Banana bread, it turns out, was born out of three major American food innovations: industrially produced chemical leavening, quick breads and long-distance shipping of perishable foods.

Banana bread’s enduring appeal

“It was the early 1930s when banana bread really started to take off,” said PJ Hamel, a baking expert at the King Arthur Flour Company.
That’s when bananas were cheap and ubiquitous, and recipes for the treat became widespread, wrote Hamel in a blog post about banana-bread history. Even through the Great Depression, said Hamel, bananas were cheap and easy to buy.

At a time when resources were scarce, Americans were scrupulous about preventing food waste, making banana bread a favorite. “They were able to take overripe bananas and do something good with them,” Hamel said.

Researching recipes from the 1930s, Hamel discovered versions published by Better Homes and Gardens, the United Fruit Company and the Pillsbury Flour Mills Company. And Hamel, whose own favorite banana bread recipe is this whole-grain version from King Arthur, said that the homey treat has evolved over the decades.

After the Second World War, housewives made basic, hefty loaves to feed big families. In the 1960s, a back-to-the-land aesthetic brought in whole-wheat flour and brown sugar. In fact, Hamel thought that part of banana bread’s enduring appeal might be how easy it is to tweak the recipes to changing fashion and personal tastes.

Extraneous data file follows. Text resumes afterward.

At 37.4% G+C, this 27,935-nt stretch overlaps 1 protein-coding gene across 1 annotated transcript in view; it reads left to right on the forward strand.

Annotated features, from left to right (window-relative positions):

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“Banana flavor goes with everything,” she said, whether you’re stirring in nuts, adding pineapple or throwing in a handful of chocolate chips. “The batter is thick enough that it can support add-ins, and they don’t all fall to the bottom.”

Hamel added that for many Americans, banana bread is a reminder of the past.

“I think a lot of people grew up on it,” she said. “You learned to make it in Girl Scouts, or you learned to make it in home ec class. A lot of people have good memories of banana bread.”

Culinary art therapist Ohana agreed. “It’s about the connection, it’s about the memories and it’s about associating other positive experiences along with the banana bread.”

When Ohana makes banana bread, she reaches for a recipe passed down by her grandmother. “The funny part is, there’s nothing noteworthy about her recipe,” Ohana said. “It’s probably just like a million other banana-bread recipes.”

But as she copes with the isolation of social distancing, Ohana is revisiting recipes that connect her to memories of loved ones.

“A sense of smell is the strongest sense tied to memory,” she said. “When I open that oven door and the first whiff hits me, I just think about my grandma.” For her, it’s a small way to offset the uncertainty and stress of the pandemic.

“What’s carried me through these crazy times is to find moments of joy,” Ohana said. “The banana-bread recipe helps to do that.”